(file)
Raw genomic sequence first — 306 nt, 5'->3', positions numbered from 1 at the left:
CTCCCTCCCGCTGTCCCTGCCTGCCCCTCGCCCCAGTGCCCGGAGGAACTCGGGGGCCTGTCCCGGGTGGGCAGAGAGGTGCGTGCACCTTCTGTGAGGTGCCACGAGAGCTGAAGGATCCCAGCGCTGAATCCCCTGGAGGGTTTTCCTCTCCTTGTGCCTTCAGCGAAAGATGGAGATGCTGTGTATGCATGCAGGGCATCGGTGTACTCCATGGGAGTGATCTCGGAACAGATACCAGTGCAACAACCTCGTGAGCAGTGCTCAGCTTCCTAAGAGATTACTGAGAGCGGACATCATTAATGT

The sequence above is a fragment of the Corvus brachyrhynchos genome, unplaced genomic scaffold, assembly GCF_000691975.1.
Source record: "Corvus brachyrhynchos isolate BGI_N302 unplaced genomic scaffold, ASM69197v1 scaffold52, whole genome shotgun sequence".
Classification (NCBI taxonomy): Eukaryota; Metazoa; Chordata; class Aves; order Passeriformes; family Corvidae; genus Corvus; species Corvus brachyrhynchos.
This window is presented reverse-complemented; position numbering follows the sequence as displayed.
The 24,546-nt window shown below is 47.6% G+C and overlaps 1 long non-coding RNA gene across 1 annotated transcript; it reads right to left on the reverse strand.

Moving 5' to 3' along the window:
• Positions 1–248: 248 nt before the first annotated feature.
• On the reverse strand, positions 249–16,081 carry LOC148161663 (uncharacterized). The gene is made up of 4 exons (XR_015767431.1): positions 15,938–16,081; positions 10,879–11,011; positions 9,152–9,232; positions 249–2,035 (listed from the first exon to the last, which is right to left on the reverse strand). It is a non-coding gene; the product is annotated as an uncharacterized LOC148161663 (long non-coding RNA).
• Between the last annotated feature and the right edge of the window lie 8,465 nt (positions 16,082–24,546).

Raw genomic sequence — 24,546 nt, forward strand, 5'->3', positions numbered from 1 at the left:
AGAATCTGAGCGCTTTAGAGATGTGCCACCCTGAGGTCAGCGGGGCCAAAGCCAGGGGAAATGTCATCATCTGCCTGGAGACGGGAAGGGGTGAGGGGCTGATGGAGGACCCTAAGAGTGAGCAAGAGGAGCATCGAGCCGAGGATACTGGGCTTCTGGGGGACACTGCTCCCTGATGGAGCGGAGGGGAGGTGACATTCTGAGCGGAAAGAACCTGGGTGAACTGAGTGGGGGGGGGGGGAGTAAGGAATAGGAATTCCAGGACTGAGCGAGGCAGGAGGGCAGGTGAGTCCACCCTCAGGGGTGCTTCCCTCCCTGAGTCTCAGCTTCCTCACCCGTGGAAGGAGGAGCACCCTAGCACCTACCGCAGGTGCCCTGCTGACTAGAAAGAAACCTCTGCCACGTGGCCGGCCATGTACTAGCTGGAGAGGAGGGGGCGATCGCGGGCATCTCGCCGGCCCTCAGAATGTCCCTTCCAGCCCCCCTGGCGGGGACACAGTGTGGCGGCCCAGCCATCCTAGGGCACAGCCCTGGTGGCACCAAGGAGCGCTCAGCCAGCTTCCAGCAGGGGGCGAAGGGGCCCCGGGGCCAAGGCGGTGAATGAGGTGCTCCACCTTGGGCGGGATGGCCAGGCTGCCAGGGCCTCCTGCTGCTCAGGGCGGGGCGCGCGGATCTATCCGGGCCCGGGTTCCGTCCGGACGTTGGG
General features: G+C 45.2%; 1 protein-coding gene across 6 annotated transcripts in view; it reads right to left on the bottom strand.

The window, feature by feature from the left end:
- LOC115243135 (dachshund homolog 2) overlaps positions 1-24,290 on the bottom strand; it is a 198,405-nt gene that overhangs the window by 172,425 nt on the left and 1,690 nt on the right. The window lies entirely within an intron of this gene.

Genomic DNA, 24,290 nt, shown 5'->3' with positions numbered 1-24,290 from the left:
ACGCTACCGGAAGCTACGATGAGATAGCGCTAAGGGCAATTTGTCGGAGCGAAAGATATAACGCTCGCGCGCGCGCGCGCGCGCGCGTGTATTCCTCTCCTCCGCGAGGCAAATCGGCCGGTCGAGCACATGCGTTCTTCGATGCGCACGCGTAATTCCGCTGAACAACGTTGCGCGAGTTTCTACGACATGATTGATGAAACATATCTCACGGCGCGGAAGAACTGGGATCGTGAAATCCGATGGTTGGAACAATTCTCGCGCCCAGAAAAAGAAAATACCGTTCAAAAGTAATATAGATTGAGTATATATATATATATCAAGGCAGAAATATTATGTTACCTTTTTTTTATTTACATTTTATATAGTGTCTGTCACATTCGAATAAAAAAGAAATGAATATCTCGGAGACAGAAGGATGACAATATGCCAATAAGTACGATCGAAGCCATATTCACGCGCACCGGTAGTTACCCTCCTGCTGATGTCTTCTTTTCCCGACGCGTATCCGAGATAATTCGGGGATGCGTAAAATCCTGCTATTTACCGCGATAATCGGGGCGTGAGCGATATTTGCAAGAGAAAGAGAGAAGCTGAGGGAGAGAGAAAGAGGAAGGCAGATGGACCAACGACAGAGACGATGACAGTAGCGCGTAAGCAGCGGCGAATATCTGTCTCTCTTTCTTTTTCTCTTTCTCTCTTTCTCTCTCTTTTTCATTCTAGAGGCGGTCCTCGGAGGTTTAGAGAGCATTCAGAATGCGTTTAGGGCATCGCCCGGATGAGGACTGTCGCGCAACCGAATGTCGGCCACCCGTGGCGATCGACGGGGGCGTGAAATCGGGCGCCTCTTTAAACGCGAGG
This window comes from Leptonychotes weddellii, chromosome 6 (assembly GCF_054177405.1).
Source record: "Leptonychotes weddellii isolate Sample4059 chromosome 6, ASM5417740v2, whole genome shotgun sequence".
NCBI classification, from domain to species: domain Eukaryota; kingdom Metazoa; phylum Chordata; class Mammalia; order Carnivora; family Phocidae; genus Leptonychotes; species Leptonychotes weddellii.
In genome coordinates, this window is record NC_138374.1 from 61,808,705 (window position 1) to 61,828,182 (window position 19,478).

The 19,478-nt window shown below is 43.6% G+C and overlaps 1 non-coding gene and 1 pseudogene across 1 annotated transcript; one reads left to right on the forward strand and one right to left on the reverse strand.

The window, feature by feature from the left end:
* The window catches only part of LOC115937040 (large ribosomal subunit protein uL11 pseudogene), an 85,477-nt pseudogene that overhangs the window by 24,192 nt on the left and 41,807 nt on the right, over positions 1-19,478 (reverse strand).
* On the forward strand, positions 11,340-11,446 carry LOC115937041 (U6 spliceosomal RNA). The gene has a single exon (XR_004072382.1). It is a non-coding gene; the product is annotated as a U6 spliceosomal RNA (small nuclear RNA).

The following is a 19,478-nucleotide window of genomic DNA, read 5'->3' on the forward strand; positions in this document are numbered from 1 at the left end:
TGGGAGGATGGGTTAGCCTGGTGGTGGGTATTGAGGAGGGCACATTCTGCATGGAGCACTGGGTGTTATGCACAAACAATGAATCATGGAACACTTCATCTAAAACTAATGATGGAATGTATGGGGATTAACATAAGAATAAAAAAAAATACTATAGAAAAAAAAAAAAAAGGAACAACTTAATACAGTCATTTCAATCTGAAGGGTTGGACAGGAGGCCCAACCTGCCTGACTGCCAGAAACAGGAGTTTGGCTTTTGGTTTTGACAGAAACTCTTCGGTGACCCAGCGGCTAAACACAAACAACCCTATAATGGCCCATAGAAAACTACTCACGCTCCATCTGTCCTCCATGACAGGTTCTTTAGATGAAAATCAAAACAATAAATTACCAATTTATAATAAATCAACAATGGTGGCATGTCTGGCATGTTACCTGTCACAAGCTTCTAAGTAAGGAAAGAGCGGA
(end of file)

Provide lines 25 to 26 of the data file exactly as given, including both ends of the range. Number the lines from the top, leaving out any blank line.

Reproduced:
* The window catches only part of LOC115937040 (large ribosomal subunit protein uL11 pseudogene), an 85,477-nt pseudogene that overhangs the window by 24,192 nt on the left and 41,807 nt on the right, over positions 1-19,478 (reverse strand).
* On the forward strand, positions 11,340-11,446 carry LOC115937041 (U6 spliceosomal RNA). The gene has a single exon (XR_004072382.1). It is a non-coding gene; the product is annotated as a U6 spliceosomal RNA (small nuclear RNA).